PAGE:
Why is it so hard to meditate, to sit completely still, with an empty mind, and do nothing? One would think it the easiest thing in the world. Like our default setting – what we always come back to. Breathing in – I know I am breathing in. Breathing out – I know I am breathing out. Connecting to the silence. Connecting to the peace. Connecting to the beauty of nature and the infinite source of strength within. Calming the breath. Slowing down the beat of the heart. Pausing between the thoughts. Feeling the mind snap wide open as the ocean. Yet we want to move. Thoughts are running away. We are here and there, in childhood and retirement, in yesterday and tomorrow, at our kindest and most critical. Breathing in, I calm body and mind. Breathing out, I smile. Fighting the urge to fall into old patterns of thought, patterns of movement. Breaking through the barrier of our potential as humans, one breath at a time. We think it is difficult to meditate. But not meditating is much harder. Pushing ourselves through the days. Fighting at every corner. Loosing touch with ourselves, each other and Mother Nature. Feeling alienated, exhausted. Thinking we are inadequate. Sensing something is missing. Taking a small step back from this world allows us to step lighter into a more beautiful and manageable version of it. Breathing in – I dwell in the present moment. Breathing out – it is a wonderful moment.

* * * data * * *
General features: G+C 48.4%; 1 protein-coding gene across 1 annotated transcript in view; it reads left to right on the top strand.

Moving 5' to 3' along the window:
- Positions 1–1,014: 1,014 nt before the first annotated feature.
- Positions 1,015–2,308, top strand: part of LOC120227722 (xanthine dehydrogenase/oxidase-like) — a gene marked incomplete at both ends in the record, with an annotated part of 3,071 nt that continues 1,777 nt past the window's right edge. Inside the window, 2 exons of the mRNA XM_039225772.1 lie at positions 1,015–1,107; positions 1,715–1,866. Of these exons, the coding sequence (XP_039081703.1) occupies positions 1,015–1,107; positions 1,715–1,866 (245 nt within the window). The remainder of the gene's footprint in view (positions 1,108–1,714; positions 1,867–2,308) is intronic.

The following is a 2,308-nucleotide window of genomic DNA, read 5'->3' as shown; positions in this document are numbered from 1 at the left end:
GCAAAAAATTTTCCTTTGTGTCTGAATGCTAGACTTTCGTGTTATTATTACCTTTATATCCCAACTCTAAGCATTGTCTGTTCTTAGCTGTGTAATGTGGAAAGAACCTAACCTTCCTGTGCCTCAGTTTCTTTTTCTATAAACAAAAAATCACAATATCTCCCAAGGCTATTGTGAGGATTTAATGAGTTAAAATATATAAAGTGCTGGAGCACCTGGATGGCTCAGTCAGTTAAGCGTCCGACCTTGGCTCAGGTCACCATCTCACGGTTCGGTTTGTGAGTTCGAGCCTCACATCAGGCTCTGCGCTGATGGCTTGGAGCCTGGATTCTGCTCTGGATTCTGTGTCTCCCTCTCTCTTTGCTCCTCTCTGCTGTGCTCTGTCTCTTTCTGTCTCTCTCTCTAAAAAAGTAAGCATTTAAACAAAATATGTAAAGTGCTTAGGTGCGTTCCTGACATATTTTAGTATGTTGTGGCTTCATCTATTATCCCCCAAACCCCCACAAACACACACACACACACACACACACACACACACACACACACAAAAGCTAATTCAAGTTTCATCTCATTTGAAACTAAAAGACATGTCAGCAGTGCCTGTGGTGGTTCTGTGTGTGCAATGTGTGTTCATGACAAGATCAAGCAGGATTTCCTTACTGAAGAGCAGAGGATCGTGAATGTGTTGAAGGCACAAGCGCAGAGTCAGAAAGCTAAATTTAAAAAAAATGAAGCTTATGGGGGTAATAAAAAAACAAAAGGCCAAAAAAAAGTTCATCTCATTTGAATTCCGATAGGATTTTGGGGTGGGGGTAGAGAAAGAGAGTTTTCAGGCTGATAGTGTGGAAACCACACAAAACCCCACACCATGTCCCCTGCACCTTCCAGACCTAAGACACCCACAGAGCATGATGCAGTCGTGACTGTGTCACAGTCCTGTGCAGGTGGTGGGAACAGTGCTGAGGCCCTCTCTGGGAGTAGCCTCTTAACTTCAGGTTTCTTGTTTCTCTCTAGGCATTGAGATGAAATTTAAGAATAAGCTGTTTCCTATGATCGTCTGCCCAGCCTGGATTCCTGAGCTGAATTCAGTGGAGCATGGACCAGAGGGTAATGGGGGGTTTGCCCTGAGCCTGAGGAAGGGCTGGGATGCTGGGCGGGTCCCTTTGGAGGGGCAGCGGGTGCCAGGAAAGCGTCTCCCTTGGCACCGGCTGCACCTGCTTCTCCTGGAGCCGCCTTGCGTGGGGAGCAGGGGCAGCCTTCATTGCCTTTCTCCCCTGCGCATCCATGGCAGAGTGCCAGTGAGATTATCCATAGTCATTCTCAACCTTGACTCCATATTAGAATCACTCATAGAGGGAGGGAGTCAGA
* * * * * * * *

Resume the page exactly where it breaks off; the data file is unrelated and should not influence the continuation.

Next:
Buddhist meditation mantras by Thich Nhat Hanh, Vietnamese monk and spiritual teacher, poet and peace activist.
Picture from Plum Village, his home outside Bergerac, France - a Buddhist monastery for monks and nuns and a mindfulness practice center open to anyone.